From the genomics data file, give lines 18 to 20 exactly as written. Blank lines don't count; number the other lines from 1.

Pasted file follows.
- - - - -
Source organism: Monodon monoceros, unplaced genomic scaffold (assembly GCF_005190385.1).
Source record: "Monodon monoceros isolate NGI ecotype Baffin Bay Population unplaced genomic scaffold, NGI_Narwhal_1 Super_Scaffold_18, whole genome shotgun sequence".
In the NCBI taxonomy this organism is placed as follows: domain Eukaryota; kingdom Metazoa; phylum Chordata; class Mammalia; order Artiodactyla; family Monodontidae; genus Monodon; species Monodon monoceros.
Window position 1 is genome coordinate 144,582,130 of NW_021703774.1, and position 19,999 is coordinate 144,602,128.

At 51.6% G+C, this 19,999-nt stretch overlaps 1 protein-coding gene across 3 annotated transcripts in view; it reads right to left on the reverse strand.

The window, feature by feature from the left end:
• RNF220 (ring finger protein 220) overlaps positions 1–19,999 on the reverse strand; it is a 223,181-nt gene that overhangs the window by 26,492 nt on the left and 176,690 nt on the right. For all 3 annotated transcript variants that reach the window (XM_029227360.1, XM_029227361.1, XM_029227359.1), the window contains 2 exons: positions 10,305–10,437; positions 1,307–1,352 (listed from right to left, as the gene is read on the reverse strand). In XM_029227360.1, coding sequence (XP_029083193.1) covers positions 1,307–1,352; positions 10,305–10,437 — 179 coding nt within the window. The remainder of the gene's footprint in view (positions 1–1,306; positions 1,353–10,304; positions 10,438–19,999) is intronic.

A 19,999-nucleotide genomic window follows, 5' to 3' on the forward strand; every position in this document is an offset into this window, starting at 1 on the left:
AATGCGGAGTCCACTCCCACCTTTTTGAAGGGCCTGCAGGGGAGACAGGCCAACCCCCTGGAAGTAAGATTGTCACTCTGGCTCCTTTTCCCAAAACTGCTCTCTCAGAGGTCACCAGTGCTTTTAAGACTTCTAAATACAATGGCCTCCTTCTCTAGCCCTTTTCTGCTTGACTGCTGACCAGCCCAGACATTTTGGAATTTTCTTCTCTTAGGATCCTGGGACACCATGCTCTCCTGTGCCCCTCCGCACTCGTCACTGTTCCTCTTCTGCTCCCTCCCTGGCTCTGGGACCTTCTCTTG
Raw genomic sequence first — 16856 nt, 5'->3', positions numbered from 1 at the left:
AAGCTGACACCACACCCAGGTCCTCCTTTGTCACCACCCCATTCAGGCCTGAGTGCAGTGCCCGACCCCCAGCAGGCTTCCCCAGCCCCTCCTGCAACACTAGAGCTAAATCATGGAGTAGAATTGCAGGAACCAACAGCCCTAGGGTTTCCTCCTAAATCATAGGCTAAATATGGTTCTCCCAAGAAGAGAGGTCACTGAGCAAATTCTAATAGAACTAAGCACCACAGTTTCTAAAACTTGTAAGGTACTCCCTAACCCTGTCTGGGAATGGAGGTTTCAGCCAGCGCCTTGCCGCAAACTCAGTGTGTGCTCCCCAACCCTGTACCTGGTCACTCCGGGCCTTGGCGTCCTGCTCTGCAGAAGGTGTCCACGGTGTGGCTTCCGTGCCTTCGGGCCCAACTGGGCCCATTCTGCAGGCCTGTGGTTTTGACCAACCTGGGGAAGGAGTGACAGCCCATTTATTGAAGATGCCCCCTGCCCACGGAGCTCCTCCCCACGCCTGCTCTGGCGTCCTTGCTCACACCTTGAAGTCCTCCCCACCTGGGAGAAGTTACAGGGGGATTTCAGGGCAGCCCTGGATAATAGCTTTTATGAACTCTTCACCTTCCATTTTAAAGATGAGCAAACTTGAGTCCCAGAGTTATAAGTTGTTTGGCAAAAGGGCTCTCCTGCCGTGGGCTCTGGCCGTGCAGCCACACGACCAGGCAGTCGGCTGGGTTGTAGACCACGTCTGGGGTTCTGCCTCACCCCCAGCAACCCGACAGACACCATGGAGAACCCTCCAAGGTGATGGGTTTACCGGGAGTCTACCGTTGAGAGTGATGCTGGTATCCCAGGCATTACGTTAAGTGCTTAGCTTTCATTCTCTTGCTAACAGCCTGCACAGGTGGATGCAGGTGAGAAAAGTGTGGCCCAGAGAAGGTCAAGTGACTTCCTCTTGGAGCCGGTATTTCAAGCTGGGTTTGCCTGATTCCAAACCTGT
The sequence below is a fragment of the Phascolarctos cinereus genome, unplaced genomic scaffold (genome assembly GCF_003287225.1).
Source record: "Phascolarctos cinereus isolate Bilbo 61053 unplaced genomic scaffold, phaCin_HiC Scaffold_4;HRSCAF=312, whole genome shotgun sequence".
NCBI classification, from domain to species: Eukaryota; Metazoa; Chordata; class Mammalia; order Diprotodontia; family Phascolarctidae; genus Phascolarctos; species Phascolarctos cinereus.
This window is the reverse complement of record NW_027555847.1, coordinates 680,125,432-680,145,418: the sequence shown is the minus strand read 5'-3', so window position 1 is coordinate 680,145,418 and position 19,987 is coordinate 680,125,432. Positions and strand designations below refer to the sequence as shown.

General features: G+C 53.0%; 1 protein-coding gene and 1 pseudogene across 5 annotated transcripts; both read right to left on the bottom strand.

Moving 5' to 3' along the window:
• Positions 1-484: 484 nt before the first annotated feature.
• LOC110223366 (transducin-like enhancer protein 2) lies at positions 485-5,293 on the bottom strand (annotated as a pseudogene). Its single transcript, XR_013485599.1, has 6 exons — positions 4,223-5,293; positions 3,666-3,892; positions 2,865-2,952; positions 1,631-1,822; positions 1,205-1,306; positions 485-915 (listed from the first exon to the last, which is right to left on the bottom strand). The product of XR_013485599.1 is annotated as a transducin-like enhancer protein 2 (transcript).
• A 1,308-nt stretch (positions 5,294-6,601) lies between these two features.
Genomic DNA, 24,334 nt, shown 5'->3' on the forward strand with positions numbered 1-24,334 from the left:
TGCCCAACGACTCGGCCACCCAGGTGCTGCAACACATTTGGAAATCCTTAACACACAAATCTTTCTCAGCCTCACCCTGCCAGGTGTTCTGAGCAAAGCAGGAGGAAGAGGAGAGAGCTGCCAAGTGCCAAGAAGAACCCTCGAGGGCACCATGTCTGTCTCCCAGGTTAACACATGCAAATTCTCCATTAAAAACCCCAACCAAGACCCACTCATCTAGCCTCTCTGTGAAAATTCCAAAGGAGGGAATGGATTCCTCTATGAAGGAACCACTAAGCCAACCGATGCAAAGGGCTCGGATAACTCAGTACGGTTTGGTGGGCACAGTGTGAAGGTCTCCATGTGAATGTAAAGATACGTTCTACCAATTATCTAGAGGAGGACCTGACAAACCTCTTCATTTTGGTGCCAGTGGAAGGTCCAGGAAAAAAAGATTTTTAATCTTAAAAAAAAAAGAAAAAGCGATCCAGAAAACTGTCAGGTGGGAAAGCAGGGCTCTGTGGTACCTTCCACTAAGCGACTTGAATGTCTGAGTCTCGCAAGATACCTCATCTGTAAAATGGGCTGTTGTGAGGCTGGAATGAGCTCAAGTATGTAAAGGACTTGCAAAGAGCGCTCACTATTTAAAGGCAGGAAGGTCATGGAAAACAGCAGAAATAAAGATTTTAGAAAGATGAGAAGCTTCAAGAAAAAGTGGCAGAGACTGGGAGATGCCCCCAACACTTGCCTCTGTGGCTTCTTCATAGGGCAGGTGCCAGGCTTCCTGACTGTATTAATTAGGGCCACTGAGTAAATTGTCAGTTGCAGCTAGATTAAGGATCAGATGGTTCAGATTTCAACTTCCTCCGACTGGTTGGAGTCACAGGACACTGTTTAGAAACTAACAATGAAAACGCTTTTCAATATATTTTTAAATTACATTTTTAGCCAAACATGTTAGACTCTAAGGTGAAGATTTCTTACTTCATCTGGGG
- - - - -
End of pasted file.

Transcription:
• Positions 1-484: 484 nt before the first annotated feature.
• LOC110223366 (transducin-like enhancer protein 2) lies at positions 485-5,293 on the bottom strand (annotated as a pseudogene). Its single transcript, XR_013485599.1, has 6 exons — positions 4,223-5,293; positions 3,666-3,892; positions 2,865-2,952; positions 1,631-1,822; positions 1,205-1,306; positions 485-915 (listed from the first exon to the last, which is right to left on the bottom strand). The product of XR_013485599.1 is annotated as a transducin-like enhancer protein 2 (transcript).
• A 1,308-nt stretch (positions 5,294-6,601) lies between these two features.